For the second year in a row, the Global Protection Cluster has led analysis on a mid-year stocktake of Protection Funding of its field operations.
Protection risks continued unabated with 151 million people in need of protection. This is 38 million more than 2021 – the highest increase in one year we have seen in a long while. This is largely driven by the worsening situations in Ukraine, Afghanistan, Ethiopia, Sudan, Myanmar as well as continued high levels of needs in Yemen, Syria and the Democratic Republic of Congo.
Protection partners are increasingly trusted and resourced to deliver frontline protection services. This year, we recorded a doubling in funding reported at mid-year, which stands at $833 million. This should encourage current and new donors and agencies to continue investing in protection until the end of the year.
Local actors are recognised as the frontline driving force of protection and receiving increasing levels of resources. 17 per cent of the total $833 million were operated by local partners. This represents a tripling in the amount of funding recorded compared to last year and a doubling in proportion of funding going to NNGOs, putting the protection cluster on the right track to meet the Grand Bargain commitment of 25 per cent funding to local actors by the end of 2022.
However, as of mid-2022, only 28 per cent of life-saving protection activities have been funded, with most of our operations still recording less than 50 per cent of required funding. This implies unavoidable compromises and prioritisation, leaving approximately 110 million people without any chance of receiving holistic protection support.
Gender-Based Violence, including towards children, is the least funded area of protection and requires particular support. Every operation reports Gender-Based Violence including sexual violence as a priority risk and 95 per cent describe it as severe or extreme.
Resources allocated for specialised areas of protection that do not have an established Area of Responsibility are difficult to track but also require attention and support. This includes addressing the protection needs of youth, elderly and persons with disability, countering trafficking in persons, providing legal support and improving laws and policies, advocating for the protection of civilians, addressing trauma, mental-health and providing psychosocial support.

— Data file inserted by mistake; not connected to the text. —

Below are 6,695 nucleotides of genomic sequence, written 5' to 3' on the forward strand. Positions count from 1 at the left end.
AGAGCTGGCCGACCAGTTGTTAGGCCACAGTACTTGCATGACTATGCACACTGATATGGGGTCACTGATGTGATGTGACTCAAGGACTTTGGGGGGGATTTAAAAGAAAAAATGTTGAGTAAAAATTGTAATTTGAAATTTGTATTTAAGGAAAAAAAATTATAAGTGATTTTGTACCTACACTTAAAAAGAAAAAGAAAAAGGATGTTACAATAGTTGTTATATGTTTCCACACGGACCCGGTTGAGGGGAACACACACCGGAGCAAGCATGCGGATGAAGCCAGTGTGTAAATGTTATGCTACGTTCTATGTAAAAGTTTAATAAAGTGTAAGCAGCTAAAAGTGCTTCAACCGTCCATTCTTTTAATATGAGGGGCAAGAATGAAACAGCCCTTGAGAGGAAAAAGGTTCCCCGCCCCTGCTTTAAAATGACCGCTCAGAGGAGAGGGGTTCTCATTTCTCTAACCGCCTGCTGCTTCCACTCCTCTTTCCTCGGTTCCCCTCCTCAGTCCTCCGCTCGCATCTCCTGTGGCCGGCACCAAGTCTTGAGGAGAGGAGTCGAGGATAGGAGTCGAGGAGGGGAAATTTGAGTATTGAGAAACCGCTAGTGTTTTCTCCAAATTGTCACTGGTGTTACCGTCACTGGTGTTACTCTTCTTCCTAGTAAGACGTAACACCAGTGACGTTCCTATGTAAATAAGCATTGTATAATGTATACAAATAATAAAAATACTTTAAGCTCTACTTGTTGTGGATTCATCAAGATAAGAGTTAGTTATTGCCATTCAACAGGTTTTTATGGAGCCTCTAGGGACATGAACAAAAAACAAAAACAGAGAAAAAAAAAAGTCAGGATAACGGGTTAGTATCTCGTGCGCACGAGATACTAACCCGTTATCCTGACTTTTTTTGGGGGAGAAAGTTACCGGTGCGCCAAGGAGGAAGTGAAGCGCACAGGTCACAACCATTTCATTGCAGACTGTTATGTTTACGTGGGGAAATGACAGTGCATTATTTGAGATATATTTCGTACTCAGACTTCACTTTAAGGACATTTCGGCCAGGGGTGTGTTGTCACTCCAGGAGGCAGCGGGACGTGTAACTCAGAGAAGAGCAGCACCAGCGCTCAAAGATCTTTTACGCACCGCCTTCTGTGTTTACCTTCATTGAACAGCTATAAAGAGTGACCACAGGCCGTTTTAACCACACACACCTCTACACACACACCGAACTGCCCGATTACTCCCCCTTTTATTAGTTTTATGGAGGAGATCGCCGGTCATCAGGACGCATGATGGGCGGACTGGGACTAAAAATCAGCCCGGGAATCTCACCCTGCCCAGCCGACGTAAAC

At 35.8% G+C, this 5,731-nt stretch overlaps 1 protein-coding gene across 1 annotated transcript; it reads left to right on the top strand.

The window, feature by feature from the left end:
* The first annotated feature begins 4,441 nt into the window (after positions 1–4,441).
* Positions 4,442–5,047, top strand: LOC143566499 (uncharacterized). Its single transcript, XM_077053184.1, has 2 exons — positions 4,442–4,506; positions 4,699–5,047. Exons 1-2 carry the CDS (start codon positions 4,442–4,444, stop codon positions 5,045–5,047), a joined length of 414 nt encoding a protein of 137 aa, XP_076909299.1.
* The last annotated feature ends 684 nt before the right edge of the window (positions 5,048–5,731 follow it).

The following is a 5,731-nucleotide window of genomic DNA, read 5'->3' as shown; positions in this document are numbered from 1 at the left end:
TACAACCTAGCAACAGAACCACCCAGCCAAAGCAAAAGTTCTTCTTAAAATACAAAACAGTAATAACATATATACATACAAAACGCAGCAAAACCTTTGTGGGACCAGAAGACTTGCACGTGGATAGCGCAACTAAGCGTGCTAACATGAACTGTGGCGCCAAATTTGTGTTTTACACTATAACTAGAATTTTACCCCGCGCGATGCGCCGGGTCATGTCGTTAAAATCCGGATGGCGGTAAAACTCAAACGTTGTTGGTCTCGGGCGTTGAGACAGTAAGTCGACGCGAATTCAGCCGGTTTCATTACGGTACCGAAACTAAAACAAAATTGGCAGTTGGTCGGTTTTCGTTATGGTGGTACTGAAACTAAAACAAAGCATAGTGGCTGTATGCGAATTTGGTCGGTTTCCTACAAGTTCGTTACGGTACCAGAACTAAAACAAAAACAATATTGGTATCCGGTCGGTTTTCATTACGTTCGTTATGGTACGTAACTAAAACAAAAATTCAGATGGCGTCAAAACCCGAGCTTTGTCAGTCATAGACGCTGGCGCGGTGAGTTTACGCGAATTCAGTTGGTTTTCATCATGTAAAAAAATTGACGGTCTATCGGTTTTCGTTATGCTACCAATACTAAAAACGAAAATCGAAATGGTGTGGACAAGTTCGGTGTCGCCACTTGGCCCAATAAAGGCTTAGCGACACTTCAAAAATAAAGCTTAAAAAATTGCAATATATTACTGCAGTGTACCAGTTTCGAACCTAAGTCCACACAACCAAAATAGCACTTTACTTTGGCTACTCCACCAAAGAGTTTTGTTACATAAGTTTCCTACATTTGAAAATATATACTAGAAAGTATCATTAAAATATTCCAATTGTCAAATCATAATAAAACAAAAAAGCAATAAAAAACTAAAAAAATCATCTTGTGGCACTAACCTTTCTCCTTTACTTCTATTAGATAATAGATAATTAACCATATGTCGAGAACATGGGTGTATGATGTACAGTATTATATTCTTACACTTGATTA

In the next 6 months, donors and agencies should support the following priority needs.
- Continue to support operations that have shown progress and where additional funding will lead to effective protection outcomes.
- Boosting funds to operations where unaddressed needs remain starkly visible, especially Somalia, Sudan, South Sudan, the Sahel, Chad, and Mozambique.
- Boosting diplomatic and political efforts to gain more ‘access that protects’ in Ethiopia, Myanmar, Yemen, Afghanistan, Syria and CAR through advocacy and influencing behaviour changes.
As we approach the 2023 Humanitarian Planning Cycle, we need to scale up our ambitions beyond the current 45 per cent coverage targeting of people in need so as to reflect and address the rising needs through localisation and improving access that protects. This will require a collective effort not to cap or limit protection planning processes as the funding request will increase according to rising needs.
Access to funding is only one part of the picture. Diplomatic efforts and political support are paramount to promote timely and principled access to people in need of protection. Amidst areas of real progress in strengthening protection response and outcomes, access for protection purposes remains challenging.